(Electrocardiograms...in England...Electrokardiograms-in U.S)...

https://youtu.be/mUY2nWqdPxA
Below is a link to SHEEP HEART DISSECTION WALK_THROUGH!!
https://www.biologycorner.com/anatomy/circulatory/heart/heart_dissection.html




***1 valve replaced = single bypass, 2 = double, 3 = triple, 4 = quadruple...

***M I = myocardial infarction = heart attack.....

***Heart murmur = leaking valve that sounds like a hum or soft vibration...

***CPR = cardiopulmonary resuscitation


Image result for heart lubb dupp

Heart sounds-1st = Lubb...2nd = Dupp...
Heart sounds = closing of valves...but which ones??? We will learn today... short video today....
Blood pressure Intro...

***Below is heart sounds video link from today...
https://youtu.be/-4kGMI-qQ3I

Image result for heart lubb dupp


Image result for heart lubb dupp
Image result for diastole over systole
 
 

Radial Artery:                    Wrist

Brachial Artery:                 Inner Elbow

Popliteal Artery:                Behind Knee

Posterior Tibial Artery:    Ankle

Dorsalis Pedis Artery:     Foot

Femoral Artery:                Groin

Carotid Artery:                   Neck

Facial Artery:                     Face

Temporal Artery:              Side Forehead

Of course the heart rate can also be taken by listening to a patient’s heart using a stethoscope and counting the number of beats per second. Generally a nurse might counts a patients pulse over 15 seconds, measure via a nurses fob watch, and multiply that result by a factor of four to establish the patient’s heart rate over 1 minute. Though if the pulse seems irregular it is prudent to listen to count the pulse for a fill 1 minute period.

How do I check the pulse on my wrist?
  1. Place your index and middle fingers on the inside of your wrist, below your thumb.
  2. Use a watch with a second hand and count your pulse for 60 seconds.
  3. Write down your pulse rate, the date, time, and which side was used to take the pulse.
  4. Video how to take radial pulse:
  5. https://youtu.be/m8tzO_nreb0
How to take Brachial Pulse:
It is vital to find the correct location of the brachial artery when taking a blood pressure. To find the brachial artery, turn the palm face up and follow the line of the pinky upwards just past the crook of the elbow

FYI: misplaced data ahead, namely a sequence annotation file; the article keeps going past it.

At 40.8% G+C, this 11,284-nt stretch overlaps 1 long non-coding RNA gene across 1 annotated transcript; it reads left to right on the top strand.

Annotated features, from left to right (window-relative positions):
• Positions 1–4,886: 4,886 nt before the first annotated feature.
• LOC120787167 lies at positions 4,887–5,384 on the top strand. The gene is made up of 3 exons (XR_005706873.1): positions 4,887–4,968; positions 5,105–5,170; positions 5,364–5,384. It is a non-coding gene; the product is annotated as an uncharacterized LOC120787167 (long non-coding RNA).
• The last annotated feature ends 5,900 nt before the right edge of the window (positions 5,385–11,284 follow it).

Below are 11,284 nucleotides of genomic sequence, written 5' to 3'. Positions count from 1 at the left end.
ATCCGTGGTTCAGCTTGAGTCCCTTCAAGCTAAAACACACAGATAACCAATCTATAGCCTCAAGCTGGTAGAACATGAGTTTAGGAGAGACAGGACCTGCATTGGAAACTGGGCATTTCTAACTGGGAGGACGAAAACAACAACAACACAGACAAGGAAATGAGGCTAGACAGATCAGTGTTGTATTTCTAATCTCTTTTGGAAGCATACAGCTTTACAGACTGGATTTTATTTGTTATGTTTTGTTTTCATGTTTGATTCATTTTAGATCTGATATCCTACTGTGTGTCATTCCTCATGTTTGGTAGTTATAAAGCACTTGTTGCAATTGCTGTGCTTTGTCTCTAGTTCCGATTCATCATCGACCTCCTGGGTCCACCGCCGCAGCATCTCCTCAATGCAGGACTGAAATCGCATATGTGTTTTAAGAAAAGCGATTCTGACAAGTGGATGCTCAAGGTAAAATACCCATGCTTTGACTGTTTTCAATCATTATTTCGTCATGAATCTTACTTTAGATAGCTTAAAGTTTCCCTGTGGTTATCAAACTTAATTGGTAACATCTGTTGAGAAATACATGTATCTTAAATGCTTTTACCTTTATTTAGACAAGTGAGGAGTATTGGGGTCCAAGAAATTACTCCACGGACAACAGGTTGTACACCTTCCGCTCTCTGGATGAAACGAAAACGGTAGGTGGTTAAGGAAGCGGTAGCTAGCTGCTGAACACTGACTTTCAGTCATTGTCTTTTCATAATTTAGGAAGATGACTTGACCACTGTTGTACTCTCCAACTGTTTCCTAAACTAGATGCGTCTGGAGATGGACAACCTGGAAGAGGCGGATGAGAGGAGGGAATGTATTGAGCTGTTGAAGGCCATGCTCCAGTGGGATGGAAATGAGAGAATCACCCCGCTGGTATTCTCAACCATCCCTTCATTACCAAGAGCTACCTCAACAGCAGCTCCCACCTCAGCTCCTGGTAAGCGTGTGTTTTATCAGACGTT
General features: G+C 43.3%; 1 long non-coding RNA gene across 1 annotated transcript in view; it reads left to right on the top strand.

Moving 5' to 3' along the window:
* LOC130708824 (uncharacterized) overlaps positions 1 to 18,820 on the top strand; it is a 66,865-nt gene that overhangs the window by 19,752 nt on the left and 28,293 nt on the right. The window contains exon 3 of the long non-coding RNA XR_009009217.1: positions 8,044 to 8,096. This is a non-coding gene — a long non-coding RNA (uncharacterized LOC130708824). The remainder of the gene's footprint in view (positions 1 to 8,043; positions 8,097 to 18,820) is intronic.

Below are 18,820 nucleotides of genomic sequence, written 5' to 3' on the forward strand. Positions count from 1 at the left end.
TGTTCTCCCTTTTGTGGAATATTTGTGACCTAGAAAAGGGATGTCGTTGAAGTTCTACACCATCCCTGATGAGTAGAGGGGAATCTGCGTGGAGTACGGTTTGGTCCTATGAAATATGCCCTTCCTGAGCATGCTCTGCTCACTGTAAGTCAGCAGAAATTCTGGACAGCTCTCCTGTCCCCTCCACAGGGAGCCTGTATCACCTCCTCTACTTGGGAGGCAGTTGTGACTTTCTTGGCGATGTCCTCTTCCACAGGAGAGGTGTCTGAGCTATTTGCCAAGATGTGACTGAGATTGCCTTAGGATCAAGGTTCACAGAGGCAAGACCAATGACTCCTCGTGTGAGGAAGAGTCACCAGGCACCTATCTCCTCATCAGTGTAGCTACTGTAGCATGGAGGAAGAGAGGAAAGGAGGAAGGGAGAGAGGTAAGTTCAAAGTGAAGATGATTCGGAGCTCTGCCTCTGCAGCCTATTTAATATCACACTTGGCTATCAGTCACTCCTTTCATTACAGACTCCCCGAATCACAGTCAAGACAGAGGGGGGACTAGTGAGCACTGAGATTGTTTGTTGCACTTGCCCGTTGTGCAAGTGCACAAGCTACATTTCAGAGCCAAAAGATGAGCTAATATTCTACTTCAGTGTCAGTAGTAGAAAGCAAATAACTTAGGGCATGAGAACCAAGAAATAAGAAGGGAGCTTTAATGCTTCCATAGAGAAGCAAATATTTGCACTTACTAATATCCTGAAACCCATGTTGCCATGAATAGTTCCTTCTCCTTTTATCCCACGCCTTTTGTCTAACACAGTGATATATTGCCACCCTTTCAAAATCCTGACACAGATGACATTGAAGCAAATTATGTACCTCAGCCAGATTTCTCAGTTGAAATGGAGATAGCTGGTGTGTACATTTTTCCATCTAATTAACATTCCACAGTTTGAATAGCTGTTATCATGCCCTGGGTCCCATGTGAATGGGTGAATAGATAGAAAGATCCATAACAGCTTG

Brachial pulse video link:
https://youtu.be/5JDWsurkQos
How to find Carotid Pulse:
To check your pulse over your carotid artery, place your index and middle fingers on your neck to the side of your windpipe. When you feel your pulse, look at your watch and count the number of beats in 10 seconds. Multiply this number by 6 to get your heart rate per minute.
Carotid pulse video link:
WE WILL NOT DO THIS IN CLASS-TOO MUCH PRESSURE CAN RESULT IN LACK OF O2 AND UNCONSCIOUSNESS
https://youtu.be/o7R28_k6i5E



Ch 13-CV System-Vocab-MEMORIZE THESE!

1.             Pulmonary/Systemic          

2.             Aorta      Pericardium-Myocardium-Endocardium

3.             Atria-Ventricles

4.             Septum

5.             Bicuspid(Mitral) valve        

6.             Tricuspid valve

7.             Pulmonary Semilunar/Aortic valve

8.             Chordae Tendineae

9.             Systole/Diastole

10.          Coronary arteries

11.          Cardiac Cycle

12.          Angina/Myocardial Infarction(MI)

13.          Sinoatrial(SA) Node = Pacemaker

14.          A-V node-A-V bundle(Bundle of His)

15.          Purkinje Fibers

16.          Lubb-Dupp

17.          Electrocardiogram(Canada)-EKG in U.S.

18.          P-QRS-T waves

19.          Arteries-Veins-Capillaries

20.          Stroke Volume-Cardiac Output = SV x HR

Textbook Questions-Ch 13-w/e 2/17/17

         1.       Name the Cardiovascular Structures. (p. 340-341).

        2.       Distinguish between the heart coverings and wall of heart (p.341-342).

       3.       Identify and locate structures and functions of heart (p. 342-344).

       4.       Trace flow of blood through the heart (p. 345-346)

       5.       Discuss Cardiac cycle and cardiac output (p. 346-348).

Image result for blood flow through the heart animation
 
 


https://youtu.be/_lgd03h3te8

CV system intro video notes.docx CV system intro video notes.docx